Tahoe Market Pulse: Investors ‘prefer’ preferreds
In our 2015 year-end article “Outlook so-so for stocks, good for preferreds,” we gave the bullish case for “preferred securities.”
I followed that up by writing, “Investment grade preferreds are the best risk-to-reward opportunity as we head into 2016.” So far, that’s been spot-on.
A preferred is a “hybrid” security with characteristics of both a bond and a common stock. In the corporate structure and in liquidation it is junior to bonds and other debt, but senior to the common.
It is equity, just like common stock, which is why holders are junior to creditors. Preferreds pay quarterly dividends (not interest) at a fixed rate, though there are a few issues whose payments adjust in line with LIBOR. Most currently yield between 5 and 7 percent.
These outside-the-box securities are often overlooked because they are not liquid enough for large institutional investors. Plus, brokers don’t follow them since people “invest” in preferreds rather than trade them. This is all to our advantage.
How good have they been? The largest preferred exchange-traded fund, U.S. Preferred Stock ETF (PFF), is up about 3.5 percent this year including dividends. I prefer to avoid its 0.47 percent expense and hold individual securities instead.
Here’s an update of the ones listed in my year-end article: Renaissance Re Preferred ‘C’ yields 5.9 percent.
It’s up a few pennies this year so it’s benefit is almost exclusively in the form of dividend payments. This security is callable so don’t pay more than $25.40.
Another re-insurer is Partner Re. After being acquired, its Preferred ‘D’ became a ‘G’ issue. Investors received a one-time bonus payment that was the equivalent of receiving 1 percent annually for five years.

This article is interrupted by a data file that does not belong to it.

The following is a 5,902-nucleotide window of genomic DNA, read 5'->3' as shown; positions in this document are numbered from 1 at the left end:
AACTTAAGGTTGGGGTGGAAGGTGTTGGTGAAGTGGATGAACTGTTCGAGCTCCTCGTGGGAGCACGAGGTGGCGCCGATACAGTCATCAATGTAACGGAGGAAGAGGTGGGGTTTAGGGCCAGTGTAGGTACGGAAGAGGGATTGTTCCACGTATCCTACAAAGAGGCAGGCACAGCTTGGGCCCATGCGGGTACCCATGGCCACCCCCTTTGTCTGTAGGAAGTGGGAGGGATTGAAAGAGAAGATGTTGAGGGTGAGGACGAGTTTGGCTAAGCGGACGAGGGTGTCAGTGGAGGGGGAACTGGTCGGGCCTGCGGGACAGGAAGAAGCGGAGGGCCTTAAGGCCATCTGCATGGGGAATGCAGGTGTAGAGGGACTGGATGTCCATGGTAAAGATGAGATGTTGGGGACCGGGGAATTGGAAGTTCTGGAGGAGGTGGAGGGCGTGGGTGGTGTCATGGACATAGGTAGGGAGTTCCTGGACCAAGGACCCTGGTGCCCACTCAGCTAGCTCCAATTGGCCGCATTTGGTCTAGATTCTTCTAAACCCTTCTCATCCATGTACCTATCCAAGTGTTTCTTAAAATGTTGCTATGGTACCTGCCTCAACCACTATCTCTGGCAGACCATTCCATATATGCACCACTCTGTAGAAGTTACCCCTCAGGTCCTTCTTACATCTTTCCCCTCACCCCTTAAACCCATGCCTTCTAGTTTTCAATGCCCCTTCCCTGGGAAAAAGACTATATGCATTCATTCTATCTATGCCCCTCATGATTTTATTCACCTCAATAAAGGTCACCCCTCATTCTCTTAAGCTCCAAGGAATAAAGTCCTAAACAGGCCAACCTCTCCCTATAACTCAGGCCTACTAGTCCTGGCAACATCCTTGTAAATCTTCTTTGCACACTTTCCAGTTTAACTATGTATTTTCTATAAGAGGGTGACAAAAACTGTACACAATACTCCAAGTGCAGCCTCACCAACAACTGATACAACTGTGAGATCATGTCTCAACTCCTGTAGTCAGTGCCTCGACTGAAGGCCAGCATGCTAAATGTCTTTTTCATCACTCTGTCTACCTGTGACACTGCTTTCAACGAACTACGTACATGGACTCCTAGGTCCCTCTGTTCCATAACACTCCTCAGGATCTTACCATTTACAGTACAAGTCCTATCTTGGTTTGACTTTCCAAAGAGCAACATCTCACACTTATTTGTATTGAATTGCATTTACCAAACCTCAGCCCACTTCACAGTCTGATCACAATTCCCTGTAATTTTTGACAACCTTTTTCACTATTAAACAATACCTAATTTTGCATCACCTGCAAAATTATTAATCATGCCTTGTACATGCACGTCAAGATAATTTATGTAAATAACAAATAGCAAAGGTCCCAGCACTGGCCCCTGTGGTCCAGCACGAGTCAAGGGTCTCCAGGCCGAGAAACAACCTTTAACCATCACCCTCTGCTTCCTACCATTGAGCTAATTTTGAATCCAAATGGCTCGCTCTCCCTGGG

The new security yields 6.1 percent and is not callable for five years. The Partner Re and Renaissance Re preferreds pay qualified dividends, which at taxed at 15 percent for most people. That’s a plus.
Finally, I recommended a REIT preferred, the Saul Centers Preferred ‘C.’ It yields 6.5 percent (not qualified). It has rallied too far so I’m only a buyer on weakness from here. Limit buys to $26.25 or lower. It doesn’t trade a lot so use a limit order.
From a risk-reward standpoint, preferreds like these are very attractive and play an important role in most of my clients’ portfolios.
Receiving 6 percent from dividends in securities that don’t move much is very attractive in a sideways stock market and with low bond yields. When it comes to investing, boring can be good.
David Vomund is an Incline Village-based fee-only money manager. Information is found at http://www.VomundInvestments.com or by calling 775-832-8555. Clients hold the positions mentioned in this article. Past performance does not guarantee future results. Consult your financial adviser before purchasing any security.
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